The Difference Between Two-Factor and Two-Step Authentication
Old security heads will know the difference here just because of the names, but since they’re often used interchangeably by companies looking to obfuscate the difference, it’s worth highlight the separation between them. This thread at StackExchange sums up the difference well for anyone unfamiliar, or who doesn’t get the nuance. This answer from tylerl teases out the nitty details:
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Two-factor authentication refers specifically and exclusively to authentication mechanisms where the two authentication elements fall under different categories with respect to “something you have”, “something you are”, and “something you know”.
A multi-step authentication scheme which requires two physical keys, or two passwords, or two forms of biometric identification is not two-factor, but the two steps may be valuable nonetheless.
A good example of this is the two-step authentication required by Gmail. After providing the password you’ve memorized, you’re required to also provide the one-time password displayed on your phone. While the phone may appear to be “something you have”, from a security perspective it’s still “something you know”. This is because the key to the authentication isn’t the device itself, but rather information stored on the device which could in theory be copied by an attacker. So, by copying both your memorized password and the OTP configuration, an attacker could successfully impersonate you without actually stealing anything physical.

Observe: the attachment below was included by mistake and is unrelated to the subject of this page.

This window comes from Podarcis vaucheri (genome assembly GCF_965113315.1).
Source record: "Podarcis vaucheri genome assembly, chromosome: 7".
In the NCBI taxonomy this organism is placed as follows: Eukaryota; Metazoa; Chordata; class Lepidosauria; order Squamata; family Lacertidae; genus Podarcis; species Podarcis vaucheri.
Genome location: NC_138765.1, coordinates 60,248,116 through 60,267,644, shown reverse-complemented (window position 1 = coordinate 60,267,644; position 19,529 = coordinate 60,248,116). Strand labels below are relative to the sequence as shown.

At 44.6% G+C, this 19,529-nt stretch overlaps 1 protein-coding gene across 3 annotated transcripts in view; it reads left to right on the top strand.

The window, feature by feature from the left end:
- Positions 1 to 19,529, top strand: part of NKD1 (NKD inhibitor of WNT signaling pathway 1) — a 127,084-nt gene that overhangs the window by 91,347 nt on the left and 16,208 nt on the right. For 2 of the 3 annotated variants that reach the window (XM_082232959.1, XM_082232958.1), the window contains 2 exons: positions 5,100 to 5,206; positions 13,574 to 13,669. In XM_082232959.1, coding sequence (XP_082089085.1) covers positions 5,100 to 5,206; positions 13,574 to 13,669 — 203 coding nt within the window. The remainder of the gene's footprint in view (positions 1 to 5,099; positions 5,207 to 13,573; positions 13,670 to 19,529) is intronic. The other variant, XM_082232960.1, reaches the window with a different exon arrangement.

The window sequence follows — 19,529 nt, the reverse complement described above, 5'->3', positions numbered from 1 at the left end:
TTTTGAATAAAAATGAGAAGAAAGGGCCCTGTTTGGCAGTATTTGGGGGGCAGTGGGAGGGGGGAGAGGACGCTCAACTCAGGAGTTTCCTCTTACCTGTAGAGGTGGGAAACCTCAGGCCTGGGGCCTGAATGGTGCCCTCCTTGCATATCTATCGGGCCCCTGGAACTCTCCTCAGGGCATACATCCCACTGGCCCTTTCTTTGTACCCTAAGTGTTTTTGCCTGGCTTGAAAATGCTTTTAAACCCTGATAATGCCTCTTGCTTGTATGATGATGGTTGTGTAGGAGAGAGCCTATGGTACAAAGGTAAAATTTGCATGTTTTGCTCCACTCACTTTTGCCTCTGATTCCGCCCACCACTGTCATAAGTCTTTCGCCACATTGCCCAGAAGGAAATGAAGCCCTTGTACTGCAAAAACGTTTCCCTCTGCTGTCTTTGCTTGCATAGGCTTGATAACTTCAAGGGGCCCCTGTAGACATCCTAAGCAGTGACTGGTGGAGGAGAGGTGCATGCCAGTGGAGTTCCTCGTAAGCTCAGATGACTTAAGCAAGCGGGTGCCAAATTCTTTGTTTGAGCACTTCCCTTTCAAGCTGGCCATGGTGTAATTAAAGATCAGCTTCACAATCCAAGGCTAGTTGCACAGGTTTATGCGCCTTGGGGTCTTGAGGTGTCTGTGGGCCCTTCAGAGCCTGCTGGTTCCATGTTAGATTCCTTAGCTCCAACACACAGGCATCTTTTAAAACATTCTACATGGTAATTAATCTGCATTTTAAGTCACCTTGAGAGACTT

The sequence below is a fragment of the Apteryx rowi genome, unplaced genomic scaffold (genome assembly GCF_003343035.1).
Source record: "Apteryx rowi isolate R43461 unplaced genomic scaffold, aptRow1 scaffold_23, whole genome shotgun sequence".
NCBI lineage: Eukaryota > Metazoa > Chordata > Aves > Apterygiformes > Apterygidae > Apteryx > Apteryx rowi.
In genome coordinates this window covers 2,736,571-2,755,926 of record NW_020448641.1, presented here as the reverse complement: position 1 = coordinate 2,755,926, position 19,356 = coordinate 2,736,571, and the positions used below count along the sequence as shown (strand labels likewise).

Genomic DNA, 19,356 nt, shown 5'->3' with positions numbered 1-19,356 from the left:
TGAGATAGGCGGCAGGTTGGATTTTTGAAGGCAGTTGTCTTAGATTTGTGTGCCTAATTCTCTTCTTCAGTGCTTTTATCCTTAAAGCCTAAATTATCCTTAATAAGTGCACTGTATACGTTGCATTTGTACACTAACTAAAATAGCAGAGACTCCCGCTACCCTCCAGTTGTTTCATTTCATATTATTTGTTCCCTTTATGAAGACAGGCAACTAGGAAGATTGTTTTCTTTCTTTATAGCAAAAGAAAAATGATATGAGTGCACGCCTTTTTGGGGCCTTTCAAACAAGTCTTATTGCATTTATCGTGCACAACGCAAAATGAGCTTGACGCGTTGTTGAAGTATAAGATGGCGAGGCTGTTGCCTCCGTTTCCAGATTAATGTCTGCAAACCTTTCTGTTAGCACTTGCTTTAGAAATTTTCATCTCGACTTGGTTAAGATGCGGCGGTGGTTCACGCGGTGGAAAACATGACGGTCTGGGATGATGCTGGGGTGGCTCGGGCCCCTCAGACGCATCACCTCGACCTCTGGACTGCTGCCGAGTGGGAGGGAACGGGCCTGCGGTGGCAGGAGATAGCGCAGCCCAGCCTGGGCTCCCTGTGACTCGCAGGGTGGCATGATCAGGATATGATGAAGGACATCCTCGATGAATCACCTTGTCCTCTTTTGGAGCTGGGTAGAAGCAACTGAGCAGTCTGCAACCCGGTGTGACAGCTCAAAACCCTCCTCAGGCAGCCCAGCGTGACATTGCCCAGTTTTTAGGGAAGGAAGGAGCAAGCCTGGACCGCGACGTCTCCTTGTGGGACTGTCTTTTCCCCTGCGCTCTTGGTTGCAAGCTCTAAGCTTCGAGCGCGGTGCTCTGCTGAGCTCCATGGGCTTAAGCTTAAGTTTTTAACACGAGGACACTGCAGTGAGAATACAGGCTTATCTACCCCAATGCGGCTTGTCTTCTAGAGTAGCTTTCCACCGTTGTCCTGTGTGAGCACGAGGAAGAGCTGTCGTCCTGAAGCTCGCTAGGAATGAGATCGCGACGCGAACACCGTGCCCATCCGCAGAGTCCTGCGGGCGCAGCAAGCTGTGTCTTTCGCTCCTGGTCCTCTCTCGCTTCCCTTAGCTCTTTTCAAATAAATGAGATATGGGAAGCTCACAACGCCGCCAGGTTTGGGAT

The point to multi-factor authentication, and the reason for the strict distinction, is that the attacker must successfully pull off two different types of theft to impersonate you: he must acquire both your knowledge and your physical device, for example. In the case of multi-step (but not multi-factor), the attacker needs only to only pull off one type of theft, just multiple times. So for example he needs to steal two pieces of information, but no physical objects.
The type of multi-step authentication provided by Google or Facebook or Twitter is still strong enough to thwart most attackers, but from a purist point of view, it technically isn’t multi-factor authentication.
So what does this all mean for you? Well, nothing really—if a service offers two-step or two-factor, you should absolutely enable it, and it’s not like a service will give you a choice between the two. There are differences between types of two-factor, and you should absolutely choose the best one for you, but the bottom line is that being aware of the differences will help you understand exactly how secure your most important accounts really are.
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